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 May 5th, 2015, 03:59 PM #1 Senior Member   Joined: Dec 2014 From: The Asymptote Posts: 142 Thanks: 6 Math Focus: Certainty Critical Points, Partial Derivatives I'm partially deriving the equation $\displaystyle f(x,y)=x^3+x^2y+y^2-4y+2$ and want to find critical points. I'm at somewhat of a dilemma for my solutions of $x$ $\displaystyle f_{x}=0$, $\displaystyle x$ solutions are: $\displaystyle x_1=0$ $\displaystyle x_2=4$ $\displaystyle x_3=-1$ $\displaystyle f_{y}=0$ $\displaystyle , x$ solutions are: $\displaystyle x_1=4$ $\displaystyle x_2=-1$ I'm unsure as whether or not $\displaystyle x=0$ is ignored in this instance. When set in terms of $\displaystyle y$, $\displaystyle f_x=0$ when $\displaystyle x=0$ $\displaystyle f_y=2$ when $\displaystyle x=0$ My first order derivatives are correct, I have checked via second order derivatives and $\displaystyle f_{xy}=f_{yx}=2x$ Last edited by hyperbola; May 5th, 2015 at 04:06 PM. May 5th, 2015, 08:23 PM   #2
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Quote:
 Originally Posted by hyperbola I'm partially deriving the equation $\displaystyle f(x,y)=x^3+x^2y+y^2-4y+2$ and want to find critical points. I'm at somewhat of a dilemma for my solutions of $x$ $\displaystyle f_{x}=0$, $\displaystyle x$ solutions are: $\displaystyle x_1=0$ $\displaystyle x_2=4$ $\displaystyle x_3=-1$
$\displaystyle f_x= 3x^2+ 2xy$.
f_x(0, y)= 0
f_x(4, y)= 48+ 8y. Whether that is 0 or not depends on y.
f_x(-1, y)= 3- 2y. Whether that is 0 or not depends on y.

Quote:
 $\displaystyle f_{y}=0$ $\displaystyle , x$ solutions are: $\displaystyle x_1=4$ $\displaystyle x_2=-1$
$\displaystyle f_y= x^2- 2y+ 4$
$\displaystyle f_y(4, y)= 20- 2y$
whether that is 0 or not depends on y
$\displaystyle f_y(-1, y)= 5- 2y$
whether that is 0 or not depends on y.

Quote:
 I'm unsure as whether or not $\displaystyle x=0$ is ignored in this instance. When set in terms of $\displaystyle y$, $\displaystyle f_x=0$ when $\displaystyle x=0$ $\displaystyle f_y=2$ when $\displaystyle x=0$ My first order derivatives are correct, I have checked via second order derivatives and $\displaystyle f_{xy}=f_{yx}=2x$
Frankly, you don't seem to have any idea what you are doing! You are apparently finding values of x without giving any thought to y.

Yes, $\displaystyle f_x= 3x^2+ 2xy$ and $\displaystyle f_y= x^2- 2y+ 4$
set those equal to 0, $\displaystyle 3x^2+ 2xy= 0$ and $\displaystyle x^2- 2y+ 4= 0$ and find paired values of x and y that satisfy both equations.

From the second equation, $\displaystyle y= \frac{x^2+ 4}{2}$. Putting that into the first equation gives a single 3 degree equation for x. Then find the corresponding value of x. May 5th, 2015, 09:07 PM #3 Senior Member   Joined: Jul 2010 From: St. Augustine, FL., U.S.A.'s oldest city Posts: 12,211 Thanks: 522 Math Focus: Calculus/ODEs I get: $\displaystyle f_x(x,y)=x(3x+2y)\tag{1}$ $\displaystyle f_y(x,y)=x^2+2y-4\tag{2}$ Equating both to zero, from (2), we find: $\displaystyle 2y=4-x^2$ and then from (1), we obtain: $\displaystyle x\left(x^2-3x-4\right)=0$ Factor, and then you will have 3 values for $x$, and then use: $\displaystyle y=2-\frac{1}{2}x^2$ to get the corresponding $y$-values and you now have 3 critical points. Thanks from hyperbola May 6th, 2015, 12:38 AM   #4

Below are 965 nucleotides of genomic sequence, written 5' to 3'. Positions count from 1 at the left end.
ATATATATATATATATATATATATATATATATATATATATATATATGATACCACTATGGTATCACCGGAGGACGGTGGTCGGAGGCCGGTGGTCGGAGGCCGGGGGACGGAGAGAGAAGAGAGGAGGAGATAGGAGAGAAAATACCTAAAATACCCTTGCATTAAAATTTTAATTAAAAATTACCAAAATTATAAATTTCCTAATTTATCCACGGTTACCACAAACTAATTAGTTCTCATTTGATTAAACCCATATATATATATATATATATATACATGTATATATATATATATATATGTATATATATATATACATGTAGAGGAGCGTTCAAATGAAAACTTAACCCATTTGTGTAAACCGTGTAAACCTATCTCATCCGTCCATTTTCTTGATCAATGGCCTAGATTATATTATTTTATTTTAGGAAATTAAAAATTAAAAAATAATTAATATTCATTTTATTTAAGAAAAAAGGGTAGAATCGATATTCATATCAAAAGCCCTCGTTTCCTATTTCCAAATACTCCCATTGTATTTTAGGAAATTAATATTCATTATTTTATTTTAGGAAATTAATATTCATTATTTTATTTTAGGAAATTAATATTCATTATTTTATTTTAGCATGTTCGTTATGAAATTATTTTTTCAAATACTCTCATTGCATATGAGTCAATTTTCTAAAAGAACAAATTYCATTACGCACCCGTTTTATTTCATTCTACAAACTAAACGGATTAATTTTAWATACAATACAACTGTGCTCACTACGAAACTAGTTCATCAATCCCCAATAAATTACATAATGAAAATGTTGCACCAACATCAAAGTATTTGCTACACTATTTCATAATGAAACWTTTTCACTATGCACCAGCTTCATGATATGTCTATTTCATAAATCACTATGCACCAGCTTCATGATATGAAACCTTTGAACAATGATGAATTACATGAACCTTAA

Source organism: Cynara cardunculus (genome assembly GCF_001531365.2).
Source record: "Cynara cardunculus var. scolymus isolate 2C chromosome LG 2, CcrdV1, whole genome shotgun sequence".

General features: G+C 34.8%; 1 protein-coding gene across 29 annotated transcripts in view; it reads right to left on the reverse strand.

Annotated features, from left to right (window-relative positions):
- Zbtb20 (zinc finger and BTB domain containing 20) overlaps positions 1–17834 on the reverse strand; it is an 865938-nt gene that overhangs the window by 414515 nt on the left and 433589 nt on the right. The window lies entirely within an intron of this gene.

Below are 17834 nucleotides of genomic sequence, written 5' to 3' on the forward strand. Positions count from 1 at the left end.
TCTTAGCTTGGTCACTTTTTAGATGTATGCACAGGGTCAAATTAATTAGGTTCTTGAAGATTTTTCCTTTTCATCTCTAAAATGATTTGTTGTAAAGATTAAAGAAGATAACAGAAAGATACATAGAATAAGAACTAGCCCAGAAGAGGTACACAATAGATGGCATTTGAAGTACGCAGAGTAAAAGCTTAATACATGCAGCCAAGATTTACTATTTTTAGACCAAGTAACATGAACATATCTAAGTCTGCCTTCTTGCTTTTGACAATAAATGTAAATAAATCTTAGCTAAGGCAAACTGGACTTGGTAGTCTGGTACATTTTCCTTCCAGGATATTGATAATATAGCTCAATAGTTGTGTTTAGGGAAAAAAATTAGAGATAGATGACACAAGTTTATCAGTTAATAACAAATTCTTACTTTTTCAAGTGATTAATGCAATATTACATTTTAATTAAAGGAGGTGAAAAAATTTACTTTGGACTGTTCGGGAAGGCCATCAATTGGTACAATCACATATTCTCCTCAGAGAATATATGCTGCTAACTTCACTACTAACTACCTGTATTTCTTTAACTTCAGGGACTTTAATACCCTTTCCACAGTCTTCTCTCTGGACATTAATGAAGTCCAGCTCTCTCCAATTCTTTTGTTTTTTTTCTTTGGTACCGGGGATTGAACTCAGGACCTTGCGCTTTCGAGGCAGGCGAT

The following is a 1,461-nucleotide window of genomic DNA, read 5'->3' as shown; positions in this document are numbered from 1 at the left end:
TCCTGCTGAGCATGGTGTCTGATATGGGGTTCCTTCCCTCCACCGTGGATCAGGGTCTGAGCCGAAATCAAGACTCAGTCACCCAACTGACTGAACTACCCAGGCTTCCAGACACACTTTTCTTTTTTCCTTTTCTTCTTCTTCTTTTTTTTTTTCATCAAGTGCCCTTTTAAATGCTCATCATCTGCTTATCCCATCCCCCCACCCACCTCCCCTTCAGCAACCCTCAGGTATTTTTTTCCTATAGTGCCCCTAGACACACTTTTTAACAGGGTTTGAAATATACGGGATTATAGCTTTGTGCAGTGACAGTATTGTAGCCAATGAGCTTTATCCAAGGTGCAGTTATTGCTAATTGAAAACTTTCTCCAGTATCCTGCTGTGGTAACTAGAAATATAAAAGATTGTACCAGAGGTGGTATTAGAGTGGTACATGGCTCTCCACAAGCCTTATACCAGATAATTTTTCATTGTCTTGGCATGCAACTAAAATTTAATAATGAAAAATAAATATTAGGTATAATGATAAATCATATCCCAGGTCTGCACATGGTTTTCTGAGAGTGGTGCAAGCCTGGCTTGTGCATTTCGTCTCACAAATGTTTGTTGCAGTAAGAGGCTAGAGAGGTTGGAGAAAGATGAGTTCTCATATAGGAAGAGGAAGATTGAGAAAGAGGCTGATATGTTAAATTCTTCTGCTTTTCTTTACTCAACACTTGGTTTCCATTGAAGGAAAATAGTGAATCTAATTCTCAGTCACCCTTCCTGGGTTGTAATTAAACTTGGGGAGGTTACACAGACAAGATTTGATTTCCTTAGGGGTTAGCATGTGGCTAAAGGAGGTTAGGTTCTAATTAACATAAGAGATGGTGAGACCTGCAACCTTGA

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Quote:
 Originally Posted by Country Boy $\displaystyle f_x= 3x^2+ 2xy$. Frankly, you don't seem to have any idea what you are doing!
10/10 for positivity...

Thanks MarkFL, your replies are to the point with no extra rubbish on the side. May 6th, 2015, 02:06 AM   #5
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Quote:
 Originally Posted by Country Boy $\displaystyle f_x= 3x^2+ 2xy$. Putting that into the first equation gives a single 3 degree equation for x. Then find the corresponding value of x.
Naturally, I would've thought that both equations would give me an equal number of x values. Instead, I ended up with a 2nd degree (2 $x$ values) and a 3rd degree (3 $x$ values) polynomial. I've never before encountered this when solving simultaneous equations, hence the uncertainty.

Last edited by hyperbola; May 6th, 2015 at 02:08 AM. Tags critical, derivatives, partial, points ### critical points of a hyperbola

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